Sierra Lobo's proposal also received an outstanding rating under the technical approach factor. The agency noted that Sierra Lobo provided a very precise and detailed description concerning how they would meet and "consistently exceed" the PWS requirements. The agency determined this confirmed and demonstrated Sierra Lobo's understanding of the PWS requirements. Agency Report, Tab 4(C), Award Recommendation, at 16.

In contrast, SelectTech's proposal received a rating of minimally acceptable for the technical approach factor. The agency concluded that SelectTech's proposal lacked sufficient details to demonstrate a solid understanding of the PWS requirements. While SelectTech responded to all PWS requirements, its responses were found to have simply "mirrored" the PWS and to not provide sufficient details of the task requirements. The agency also noted that while SelectTech stated in its proposal that it would rely on reach-back resources from "industry partners," its proposal failed to state how quickly reach-back resources could be provided to support the requirements or indicate that it had agreements in place to support these requirements. Id. at 11.

The agency found that Sierra Lobo's highly acceptable proposal represented superior value to SelectTech's minimally acceptable proposal, and that this outweighed SelectTech's 12-percent lower price. Id. at 34. This protest followed.

DISCUSSION

SelectTech challenges the agency's evaluation. The evaluation of an offeror's proposal is a matter largely within the agency's discretion. IPlus, Inc., B-298020, B'298020.2, June 5, 2006, 2006 CPD para. 90 at 7, 13. In reviewing a protest that challenges an agency's evaluation of proposal, our Office will not reevaluate the proposals, but rather will examine the record to determine whether the agency's judgment was reasonable and consistent with the stated evaluation criteria and applicable procurement statutes and regulations. Shumaker Trucking & Excavating Contractors, Inc., B-290732, Sept. 25, 2002, 2002 CPD para. 169 at 3. A protester's mere disagreement with the agency's judgment in its determination of the relative merit of competing proposals does not establish that the evaluation was unreasonable. VT Griffin Servs., Inc., B-299869.2, Nov. 10, 2008, 2008 CPD para. 219 at 4. Here, we have reviewed the agency's evaluation record and find no basis to question the agency's evaluation.

SelectTech protests that its minimally acceptable rating under the technical expertise/staffing plan evaluation factor was not reasonable. It first argues that the agency did not reasonably consider its proposed staffing plan, which included changes to the agency's suggested labor mix, which were invited by the RFP. As noted above, offerors were required to describe the personnel that would perform the work and were advised that significant variations from the suggested labor mix that were not adequately explained could affect the evaluation. While SelectTech's proposal provided an explanation for its substitutions and variations from the suggested labor, the agency was not satisfied by these explanations, and concluded that SelectTech was placing over-qualified technical persons in clerical positions and that this demonstrated a lack of understanding of the requirement. In this regard, the agency noted that SelectTech's staffing approach seemed to be based upon its current program processes under the incumbent contract, which the agency states are not applicable to the present RFP. Based on our review, the agency has reasonably explained why SelectTech's variations from the suggested labor mix do not demonstrate a sound understanding of the PWS requirements. While SelectTech disagrees with the agency's judgment, it has not shown it to be unreasonable.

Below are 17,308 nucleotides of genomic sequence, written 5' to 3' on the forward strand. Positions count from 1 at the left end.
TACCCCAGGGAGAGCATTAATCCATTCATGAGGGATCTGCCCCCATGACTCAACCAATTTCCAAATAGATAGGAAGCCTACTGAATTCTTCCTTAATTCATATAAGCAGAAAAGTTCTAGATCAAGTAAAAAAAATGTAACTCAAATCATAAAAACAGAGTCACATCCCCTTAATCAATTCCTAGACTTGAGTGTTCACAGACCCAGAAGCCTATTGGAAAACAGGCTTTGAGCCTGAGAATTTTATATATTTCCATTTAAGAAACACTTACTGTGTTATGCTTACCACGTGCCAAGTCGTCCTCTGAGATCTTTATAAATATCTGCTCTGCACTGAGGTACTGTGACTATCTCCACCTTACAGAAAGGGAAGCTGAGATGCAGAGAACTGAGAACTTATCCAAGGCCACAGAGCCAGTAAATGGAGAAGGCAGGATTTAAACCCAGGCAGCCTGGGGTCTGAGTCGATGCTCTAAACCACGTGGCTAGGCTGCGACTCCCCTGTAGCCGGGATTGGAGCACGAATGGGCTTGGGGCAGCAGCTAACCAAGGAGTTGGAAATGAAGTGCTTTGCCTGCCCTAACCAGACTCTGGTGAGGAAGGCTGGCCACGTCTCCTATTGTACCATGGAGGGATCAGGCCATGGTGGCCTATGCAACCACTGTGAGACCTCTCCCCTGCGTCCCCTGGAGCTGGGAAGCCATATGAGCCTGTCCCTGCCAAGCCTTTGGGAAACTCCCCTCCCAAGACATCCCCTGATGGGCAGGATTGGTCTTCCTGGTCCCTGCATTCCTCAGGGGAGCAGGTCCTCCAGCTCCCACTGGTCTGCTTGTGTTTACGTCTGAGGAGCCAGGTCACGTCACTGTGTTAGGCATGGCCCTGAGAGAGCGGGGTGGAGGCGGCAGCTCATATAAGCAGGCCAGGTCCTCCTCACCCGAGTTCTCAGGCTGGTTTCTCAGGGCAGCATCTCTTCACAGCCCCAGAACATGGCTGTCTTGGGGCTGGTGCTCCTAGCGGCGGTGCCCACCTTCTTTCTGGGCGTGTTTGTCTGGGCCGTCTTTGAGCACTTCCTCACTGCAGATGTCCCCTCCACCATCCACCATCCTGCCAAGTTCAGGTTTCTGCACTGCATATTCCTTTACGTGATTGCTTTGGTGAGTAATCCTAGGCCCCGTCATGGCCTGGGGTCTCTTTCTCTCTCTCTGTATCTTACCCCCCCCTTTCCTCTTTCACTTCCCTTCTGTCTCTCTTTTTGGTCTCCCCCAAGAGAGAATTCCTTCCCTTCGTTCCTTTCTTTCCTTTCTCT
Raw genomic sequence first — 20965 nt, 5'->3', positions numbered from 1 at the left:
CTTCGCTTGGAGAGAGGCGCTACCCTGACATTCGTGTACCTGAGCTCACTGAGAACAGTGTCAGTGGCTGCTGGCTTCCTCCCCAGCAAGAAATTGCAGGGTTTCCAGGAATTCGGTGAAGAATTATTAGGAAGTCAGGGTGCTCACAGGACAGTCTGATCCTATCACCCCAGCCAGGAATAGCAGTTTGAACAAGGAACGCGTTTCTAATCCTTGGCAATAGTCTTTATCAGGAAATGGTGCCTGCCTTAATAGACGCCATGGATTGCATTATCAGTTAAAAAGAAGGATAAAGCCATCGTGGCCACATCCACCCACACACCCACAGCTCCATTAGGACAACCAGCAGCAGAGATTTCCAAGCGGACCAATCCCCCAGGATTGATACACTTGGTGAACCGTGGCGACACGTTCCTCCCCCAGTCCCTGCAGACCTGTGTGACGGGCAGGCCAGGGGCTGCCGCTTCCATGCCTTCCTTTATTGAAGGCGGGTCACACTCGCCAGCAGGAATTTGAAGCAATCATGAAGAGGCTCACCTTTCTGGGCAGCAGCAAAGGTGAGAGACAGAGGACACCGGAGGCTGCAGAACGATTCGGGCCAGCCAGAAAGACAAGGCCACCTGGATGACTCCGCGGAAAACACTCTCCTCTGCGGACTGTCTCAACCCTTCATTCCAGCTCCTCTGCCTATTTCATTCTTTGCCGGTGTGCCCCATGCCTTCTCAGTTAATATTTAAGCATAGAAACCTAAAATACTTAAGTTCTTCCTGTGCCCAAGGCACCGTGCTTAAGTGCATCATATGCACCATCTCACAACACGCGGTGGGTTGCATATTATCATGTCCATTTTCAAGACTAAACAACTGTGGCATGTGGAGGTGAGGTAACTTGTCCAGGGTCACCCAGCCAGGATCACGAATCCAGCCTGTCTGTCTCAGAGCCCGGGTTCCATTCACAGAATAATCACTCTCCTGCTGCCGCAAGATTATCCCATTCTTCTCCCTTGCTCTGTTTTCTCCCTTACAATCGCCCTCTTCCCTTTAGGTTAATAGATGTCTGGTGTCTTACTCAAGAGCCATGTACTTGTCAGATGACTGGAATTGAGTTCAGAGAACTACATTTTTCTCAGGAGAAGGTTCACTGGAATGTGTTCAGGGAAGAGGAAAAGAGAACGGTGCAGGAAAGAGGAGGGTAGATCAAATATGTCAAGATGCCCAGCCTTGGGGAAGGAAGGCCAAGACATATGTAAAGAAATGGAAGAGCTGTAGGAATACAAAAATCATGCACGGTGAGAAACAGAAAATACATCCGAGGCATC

SelectTech also challenges the agency's conclusion that its proposal was significantly deficient under this factor because it did not adequately demonstrate how the company intended to provide increased labor on short notice. The agency explains that SelectTech could have demonstrated its ability to provide increased labor on short notice, either internally, or externally by the use of a teaming agreement, but noted that SelectTech did neither. While SelectTech did name "industry partners" in its proposal, the record shows that it failed to provide any information regarding formal partnering arrangements, and that its proposal lacked detail about the "working relationship" with industry partners that would ensure the provision of necessary labor at short notice. The agency determined that SelectTech's lack of internal reach-back capability would be disruptive, in that additional time would be required to subcontract and negotiate with a subcontractor; the agency noted in this regard that this problem arises from SelectTech's lack of existing subcontractor agreements and internal reach-back capability. Agency Report, Tab 4(A)(b), SelectTech's Technical Evaluation, at 5. Based on our review, we find that the agency's evaluation conclusions here were reasonably based.